Phé emphasised that the question should not only focus on robotic IC versus open IC. Instead, it should incorporate intracorporeal RARC versus extracorporeal RARC. Phé underlined that most surgeons currently use the extracorporeal urinary diversion (ECUD) technique because it is simpler and faster to perform. However, the use of intracorporeal urinary diversion (ICUD) has significantly increased in the last decade. Although robotic surgery is technically more challenging, the advantages include a reduced number of incisions, and it can be performed faster because there is no need to undock or create a new incision to close.

Phé discussed whether ICUD can improve outcomes, highlighting findings that demonstrated that patients undergoing complete RARC spent more time out of the hospital than those receiving open surgery. Phé highlighted that extended hospital stays can be significantly more costly. The second endpoint, which measured the qualitative recovery from different parameters, favoured robotic surgery at 5 weeks. Additionally, there were fewer wound complications with the complete robotic approach, and there were no differences in cancer recurrence and overall mortality.

Studies comparing ICUD and ECUD found that all parameters, including operating time, blood loss, blood transfusion, and high-grade complications, favoured the intracorporeal approach. Although there were more high-grade complications with ICUD than ECUD, Phé affirmed that these complications decreased with time and experience. When performed by an experienced surgeon, ICUD may offer reduced estimated blood loss, lower pain, smaller incisions, and a quicker return to bowel function. Phé acknowledged that the potential disadvantages included a longer learning curve, technical challenges, and longer operation times.

Phé concluded that the total ICUD approach holds the potential to improve perioperative parameters without impairing oncological performance of the procedure, and emphasised that much of the benefit from robotic operations occurs immediately after surgery. Notably, Phé highlighted that the key variable is the skill and experience of the surgical team, regardless of whether robot assistance is used.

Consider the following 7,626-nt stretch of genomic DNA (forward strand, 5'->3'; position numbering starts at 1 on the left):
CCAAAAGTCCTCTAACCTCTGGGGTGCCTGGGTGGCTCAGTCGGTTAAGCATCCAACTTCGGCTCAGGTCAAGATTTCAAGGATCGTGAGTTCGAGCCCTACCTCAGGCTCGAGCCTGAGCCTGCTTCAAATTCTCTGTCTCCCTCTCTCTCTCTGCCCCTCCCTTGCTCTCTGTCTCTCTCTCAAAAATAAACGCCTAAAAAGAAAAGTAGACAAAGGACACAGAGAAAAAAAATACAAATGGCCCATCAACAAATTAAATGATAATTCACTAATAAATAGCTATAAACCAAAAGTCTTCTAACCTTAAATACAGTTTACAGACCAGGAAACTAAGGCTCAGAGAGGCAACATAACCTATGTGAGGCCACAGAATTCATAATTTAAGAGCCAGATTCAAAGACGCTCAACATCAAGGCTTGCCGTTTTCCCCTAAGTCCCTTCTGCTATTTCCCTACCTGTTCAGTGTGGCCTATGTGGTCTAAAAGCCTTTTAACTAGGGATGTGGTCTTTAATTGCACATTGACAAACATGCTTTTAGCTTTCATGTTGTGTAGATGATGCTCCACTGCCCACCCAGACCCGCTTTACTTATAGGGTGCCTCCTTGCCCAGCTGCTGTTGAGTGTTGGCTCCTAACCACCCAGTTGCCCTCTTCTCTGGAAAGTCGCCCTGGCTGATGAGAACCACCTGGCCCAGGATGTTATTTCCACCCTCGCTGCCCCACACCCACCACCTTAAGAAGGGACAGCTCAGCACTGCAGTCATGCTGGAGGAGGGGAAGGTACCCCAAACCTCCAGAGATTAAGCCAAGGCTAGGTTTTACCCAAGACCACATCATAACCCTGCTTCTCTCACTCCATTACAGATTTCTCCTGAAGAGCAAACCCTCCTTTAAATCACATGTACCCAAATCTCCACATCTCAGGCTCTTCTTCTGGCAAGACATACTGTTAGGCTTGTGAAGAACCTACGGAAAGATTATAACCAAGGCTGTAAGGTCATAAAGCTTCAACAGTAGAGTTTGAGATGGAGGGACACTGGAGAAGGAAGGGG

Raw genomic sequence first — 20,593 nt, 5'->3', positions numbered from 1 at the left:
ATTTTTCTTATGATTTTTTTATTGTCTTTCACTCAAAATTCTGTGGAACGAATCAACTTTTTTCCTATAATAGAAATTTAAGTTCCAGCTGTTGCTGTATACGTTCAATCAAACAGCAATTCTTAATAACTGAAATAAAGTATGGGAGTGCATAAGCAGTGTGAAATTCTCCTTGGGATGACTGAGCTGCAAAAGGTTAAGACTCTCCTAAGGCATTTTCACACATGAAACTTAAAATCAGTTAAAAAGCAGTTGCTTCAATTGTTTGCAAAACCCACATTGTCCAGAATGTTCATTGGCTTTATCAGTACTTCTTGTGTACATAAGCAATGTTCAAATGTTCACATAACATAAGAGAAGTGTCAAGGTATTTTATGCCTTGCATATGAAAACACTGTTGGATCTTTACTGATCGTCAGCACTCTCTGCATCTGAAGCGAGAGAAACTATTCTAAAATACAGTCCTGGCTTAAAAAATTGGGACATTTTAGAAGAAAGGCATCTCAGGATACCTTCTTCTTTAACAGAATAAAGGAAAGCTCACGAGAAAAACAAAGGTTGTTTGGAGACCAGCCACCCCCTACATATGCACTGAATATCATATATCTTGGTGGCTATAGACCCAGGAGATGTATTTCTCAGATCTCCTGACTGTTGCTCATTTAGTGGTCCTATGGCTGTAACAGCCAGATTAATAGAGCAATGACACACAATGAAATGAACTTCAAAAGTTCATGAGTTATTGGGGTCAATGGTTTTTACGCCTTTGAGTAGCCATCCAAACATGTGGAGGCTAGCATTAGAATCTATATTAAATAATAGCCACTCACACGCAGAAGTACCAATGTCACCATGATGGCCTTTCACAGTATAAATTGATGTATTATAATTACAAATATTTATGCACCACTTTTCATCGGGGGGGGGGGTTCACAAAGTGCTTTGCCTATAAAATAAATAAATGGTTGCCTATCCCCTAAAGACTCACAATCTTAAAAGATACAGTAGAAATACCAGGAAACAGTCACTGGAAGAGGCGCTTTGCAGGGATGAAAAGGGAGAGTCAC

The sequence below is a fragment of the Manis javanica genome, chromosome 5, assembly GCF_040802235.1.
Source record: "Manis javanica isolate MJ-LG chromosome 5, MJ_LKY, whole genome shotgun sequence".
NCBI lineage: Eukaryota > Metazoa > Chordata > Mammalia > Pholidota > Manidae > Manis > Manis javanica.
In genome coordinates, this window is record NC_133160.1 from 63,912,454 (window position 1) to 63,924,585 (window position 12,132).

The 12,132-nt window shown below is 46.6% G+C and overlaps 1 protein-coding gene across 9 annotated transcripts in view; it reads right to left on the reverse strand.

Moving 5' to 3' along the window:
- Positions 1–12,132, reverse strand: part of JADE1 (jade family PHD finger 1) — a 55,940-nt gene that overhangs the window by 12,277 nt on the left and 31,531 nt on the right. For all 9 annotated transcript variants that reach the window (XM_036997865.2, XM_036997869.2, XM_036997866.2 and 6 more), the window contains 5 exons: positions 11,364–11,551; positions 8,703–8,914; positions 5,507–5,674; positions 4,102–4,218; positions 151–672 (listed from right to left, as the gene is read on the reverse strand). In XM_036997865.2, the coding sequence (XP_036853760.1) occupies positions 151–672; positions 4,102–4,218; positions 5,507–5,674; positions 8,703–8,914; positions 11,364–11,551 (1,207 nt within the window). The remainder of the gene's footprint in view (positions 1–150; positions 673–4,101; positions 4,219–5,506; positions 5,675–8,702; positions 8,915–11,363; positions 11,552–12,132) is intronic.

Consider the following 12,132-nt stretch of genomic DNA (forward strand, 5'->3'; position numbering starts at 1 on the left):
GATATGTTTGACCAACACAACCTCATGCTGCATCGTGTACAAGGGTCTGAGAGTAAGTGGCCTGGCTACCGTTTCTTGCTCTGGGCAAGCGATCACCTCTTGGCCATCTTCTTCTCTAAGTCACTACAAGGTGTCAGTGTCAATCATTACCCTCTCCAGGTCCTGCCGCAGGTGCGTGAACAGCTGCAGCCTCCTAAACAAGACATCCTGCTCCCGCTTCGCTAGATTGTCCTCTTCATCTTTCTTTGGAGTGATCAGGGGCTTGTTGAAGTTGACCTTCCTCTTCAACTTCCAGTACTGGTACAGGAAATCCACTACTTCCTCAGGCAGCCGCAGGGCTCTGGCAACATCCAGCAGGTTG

An important question raised in discussion was whether surgeons should be trained in open surgery before robotic, as this is often essential. However, Faba declared their uncertainty. There are generations of surgeons who are untrained in open surgery, and underscored how much open surgeons have learned from robotic surgery. To improve immediate outcomes, aspects from open surgery can be applied to robotic surgery.


A recurring theme throughout this session, which included two further debates on open versus robotic approaches and a presentation by Christopher Chapple, EAU Secretary General, was that the most significant difference between robotic and open surgery was dependent on the surgeons’ training and experience, rather than the technique itself.

Please rate the quality of this content

As you found this content interesting...

Follow us on social media!

We are sorry that this content was not interesting for you!

Let us improve this content!

Tell us how we can improve this content?